South Africa’s welfare state expansion is said to be one of the leading ‘social democratic’ achievements of the post-apartheid era. However, overwhelmingly tokenistic features – including a neoliberal (fiscally-austere) context, the extension (not transformation) of apartheid’s inheritance, and commercialisation of state services – mean the deeper crises of society and economy are not being addressed effectively by the state. This is evident in the foundational approach to social policy, and in the funding associated with the Child Support Grant, the Older Person’s Grant and various other specific programmes. In contrast, alternative strategies of decommodification are being pursued by civil society activists, although transformative macro-economic policy and a new political coalition – perhaps the ‘United Front’ called by the metalworkers union – are prerequisites for the ‘nonreformist reforms’ needed.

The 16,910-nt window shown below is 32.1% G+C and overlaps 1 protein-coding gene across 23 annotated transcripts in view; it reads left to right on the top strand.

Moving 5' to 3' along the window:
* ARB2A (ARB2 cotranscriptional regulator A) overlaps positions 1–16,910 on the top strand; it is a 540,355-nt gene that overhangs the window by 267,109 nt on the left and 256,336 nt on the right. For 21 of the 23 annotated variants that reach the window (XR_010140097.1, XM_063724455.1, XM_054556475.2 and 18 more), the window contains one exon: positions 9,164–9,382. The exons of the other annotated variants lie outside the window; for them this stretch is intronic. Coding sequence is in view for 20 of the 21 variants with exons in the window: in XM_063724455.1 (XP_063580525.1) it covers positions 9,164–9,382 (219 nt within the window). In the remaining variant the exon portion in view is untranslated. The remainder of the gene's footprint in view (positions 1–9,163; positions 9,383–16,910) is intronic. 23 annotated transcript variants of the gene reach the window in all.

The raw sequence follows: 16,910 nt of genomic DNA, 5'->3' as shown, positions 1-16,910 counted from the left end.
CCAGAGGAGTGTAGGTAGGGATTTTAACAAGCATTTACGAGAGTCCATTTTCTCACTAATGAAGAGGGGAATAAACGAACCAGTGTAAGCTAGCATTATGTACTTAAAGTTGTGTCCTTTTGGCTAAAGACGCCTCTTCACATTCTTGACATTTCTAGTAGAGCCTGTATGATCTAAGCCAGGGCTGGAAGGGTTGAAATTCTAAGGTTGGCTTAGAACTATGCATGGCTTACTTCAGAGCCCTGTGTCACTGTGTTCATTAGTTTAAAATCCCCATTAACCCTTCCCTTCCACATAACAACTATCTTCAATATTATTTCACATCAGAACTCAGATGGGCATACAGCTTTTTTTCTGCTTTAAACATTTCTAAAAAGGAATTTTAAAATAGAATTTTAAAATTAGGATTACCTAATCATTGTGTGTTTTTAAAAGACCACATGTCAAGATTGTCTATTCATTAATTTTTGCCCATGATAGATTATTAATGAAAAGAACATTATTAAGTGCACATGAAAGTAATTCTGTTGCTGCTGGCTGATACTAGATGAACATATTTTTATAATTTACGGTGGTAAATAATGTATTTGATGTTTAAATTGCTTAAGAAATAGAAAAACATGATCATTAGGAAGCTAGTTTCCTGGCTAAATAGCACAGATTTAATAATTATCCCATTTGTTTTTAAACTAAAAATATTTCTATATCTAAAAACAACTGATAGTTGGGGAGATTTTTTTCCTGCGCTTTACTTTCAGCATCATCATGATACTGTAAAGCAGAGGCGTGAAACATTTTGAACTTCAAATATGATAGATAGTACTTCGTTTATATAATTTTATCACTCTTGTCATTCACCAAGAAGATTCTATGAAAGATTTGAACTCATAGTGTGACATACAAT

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pp. 48-77
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